A fascinating copyright case


The Herald reports:

Staring straight into the camera, lips pulled back into a grin – it could be regarded as a perfect “selfie”.

The series of “self-portraits” of a crested black macaque monkey were shared around the world over the internet and on social media.

But the now famous images are at the centre of a bizarre dispute over who owns the pictures.

David Slater, the British nature photographer whose camera captured the picture, has asked Wikimedia, the organisation behind Wikipedia, to remove the image.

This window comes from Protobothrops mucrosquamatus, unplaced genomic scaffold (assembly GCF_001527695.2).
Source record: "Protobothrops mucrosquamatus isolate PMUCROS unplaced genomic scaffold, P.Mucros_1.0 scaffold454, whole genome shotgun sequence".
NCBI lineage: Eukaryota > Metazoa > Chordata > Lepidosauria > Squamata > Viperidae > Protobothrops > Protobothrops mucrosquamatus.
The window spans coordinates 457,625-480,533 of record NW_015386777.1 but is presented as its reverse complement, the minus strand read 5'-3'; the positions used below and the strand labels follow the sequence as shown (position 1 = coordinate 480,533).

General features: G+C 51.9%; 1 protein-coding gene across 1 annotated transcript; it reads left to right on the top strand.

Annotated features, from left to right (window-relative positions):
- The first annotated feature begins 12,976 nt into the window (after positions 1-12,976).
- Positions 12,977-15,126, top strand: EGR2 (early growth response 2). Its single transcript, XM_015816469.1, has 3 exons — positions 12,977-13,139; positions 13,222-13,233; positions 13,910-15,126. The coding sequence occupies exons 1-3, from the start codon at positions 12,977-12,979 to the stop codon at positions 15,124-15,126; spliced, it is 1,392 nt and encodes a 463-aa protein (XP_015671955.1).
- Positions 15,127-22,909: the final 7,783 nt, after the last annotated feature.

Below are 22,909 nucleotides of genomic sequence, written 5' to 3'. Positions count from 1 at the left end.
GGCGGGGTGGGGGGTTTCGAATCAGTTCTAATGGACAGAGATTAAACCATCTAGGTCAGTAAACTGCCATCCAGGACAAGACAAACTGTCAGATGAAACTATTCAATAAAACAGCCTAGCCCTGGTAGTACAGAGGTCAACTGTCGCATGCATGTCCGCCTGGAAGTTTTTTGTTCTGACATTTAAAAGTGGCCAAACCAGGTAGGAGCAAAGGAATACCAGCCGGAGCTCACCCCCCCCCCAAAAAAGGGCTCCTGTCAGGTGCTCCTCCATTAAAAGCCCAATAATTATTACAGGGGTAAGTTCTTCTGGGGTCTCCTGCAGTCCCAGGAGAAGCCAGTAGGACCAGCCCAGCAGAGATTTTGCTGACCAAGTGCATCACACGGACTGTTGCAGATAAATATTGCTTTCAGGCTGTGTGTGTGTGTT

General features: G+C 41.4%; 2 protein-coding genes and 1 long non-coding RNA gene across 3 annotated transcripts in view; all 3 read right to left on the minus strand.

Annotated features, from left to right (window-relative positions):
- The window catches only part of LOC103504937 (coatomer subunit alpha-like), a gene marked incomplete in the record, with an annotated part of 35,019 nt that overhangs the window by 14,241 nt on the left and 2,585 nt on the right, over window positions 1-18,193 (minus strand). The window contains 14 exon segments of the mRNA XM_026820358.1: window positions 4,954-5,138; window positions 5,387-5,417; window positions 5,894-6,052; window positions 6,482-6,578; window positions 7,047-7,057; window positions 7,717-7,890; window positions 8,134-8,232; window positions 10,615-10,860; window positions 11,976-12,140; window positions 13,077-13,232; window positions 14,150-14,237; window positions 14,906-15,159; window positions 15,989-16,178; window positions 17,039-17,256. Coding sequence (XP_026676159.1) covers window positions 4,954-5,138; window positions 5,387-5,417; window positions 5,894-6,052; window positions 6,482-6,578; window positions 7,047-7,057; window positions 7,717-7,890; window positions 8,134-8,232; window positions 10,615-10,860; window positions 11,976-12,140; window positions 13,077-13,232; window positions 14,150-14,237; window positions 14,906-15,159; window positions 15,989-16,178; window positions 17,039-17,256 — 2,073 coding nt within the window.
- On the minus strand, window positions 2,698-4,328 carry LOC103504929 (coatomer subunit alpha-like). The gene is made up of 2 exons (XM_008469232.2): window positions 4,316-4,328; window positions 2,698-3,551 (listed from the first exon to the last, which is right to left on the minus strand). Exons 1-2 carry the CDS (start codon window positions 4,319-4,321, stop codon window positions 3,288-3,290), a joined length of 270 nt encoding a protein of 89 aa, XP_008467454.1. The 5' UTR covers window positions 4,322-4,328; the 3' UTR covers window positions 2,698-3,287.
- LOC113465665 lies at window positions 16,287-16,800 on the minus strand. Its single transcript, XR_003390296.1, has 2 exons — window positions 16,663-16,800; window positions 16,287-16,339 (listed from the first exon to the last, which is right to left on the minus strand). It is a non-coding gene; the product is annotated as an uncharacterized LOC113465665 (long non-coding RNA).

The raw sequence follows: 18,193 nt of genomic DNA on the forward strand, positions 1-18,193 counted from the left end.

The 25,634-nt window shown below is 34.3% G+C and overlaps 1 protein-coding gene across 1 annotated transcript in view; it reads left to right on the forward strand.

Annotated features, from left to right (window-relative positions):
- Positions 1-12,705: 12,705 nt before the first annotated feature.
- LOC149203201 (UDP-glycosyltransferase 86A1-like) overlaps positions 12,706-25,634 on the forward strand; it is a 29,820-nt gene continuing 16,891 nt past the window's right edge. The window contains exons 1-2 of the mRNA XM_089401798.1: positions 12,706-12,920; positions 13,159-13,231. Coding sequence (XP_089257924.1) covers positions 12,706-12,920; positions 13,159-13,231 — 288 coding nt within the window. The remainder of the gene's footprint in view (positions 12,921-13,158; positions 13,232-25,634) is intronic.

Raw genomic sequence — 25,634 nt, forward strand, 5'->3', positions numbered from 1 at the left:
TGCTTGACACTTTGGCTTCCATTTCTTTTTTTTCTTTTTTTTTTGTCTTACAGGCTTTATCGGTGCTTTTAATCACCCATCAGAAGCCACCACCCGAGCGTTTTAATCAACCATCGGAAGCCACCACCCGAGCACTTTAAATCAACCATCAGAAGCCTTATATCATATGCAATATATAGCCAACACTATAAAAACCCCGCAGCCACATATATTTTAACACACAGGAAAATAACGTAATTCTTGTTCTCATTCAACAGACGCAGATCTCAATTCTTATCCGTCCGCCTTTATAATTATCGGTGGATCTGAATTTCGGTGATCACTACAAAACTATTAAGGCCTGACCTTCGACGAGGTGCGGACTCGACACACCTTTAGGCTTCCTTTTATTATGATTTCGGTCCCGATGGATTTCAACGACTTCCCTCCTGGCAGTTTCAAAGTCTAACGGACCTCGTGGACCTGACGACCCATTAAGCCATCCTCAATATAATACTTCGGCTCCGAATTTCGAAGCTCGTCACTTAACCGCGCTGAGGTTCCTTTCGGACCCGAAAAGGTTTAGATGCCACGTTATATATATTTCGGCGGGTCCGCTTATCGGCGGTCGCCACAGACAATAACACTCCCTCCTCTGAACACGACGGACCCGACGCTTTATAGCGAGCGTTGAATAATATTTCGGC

He claims its inclusion in a media library that allows other websites to use it free of charge is harming his ability to make a living.

But Wikimedia has rejected his request, claiming the macaque that pressed the shutter on the camera owns the of the image, not Mr Slater, who now faces a legal bill estimated at 10,000 ($19,900) to take the matter to court.

He said: “If the monkey took it, it owns copyright, not me; that’s their basic argument. What they don’t realise is that it needs a court to decide that.

What a fascinating case. Copyright generally rests with the person who takes the photo, unless they are being paid by someone else to take it. So who owns the copyright when a non human takes the photo?

Does the fact the photo was taken on his camera give him some secondary claim to copyright?

Would it matter if he had encouraged the monkey to take the photo? Could he argue he had creative control?

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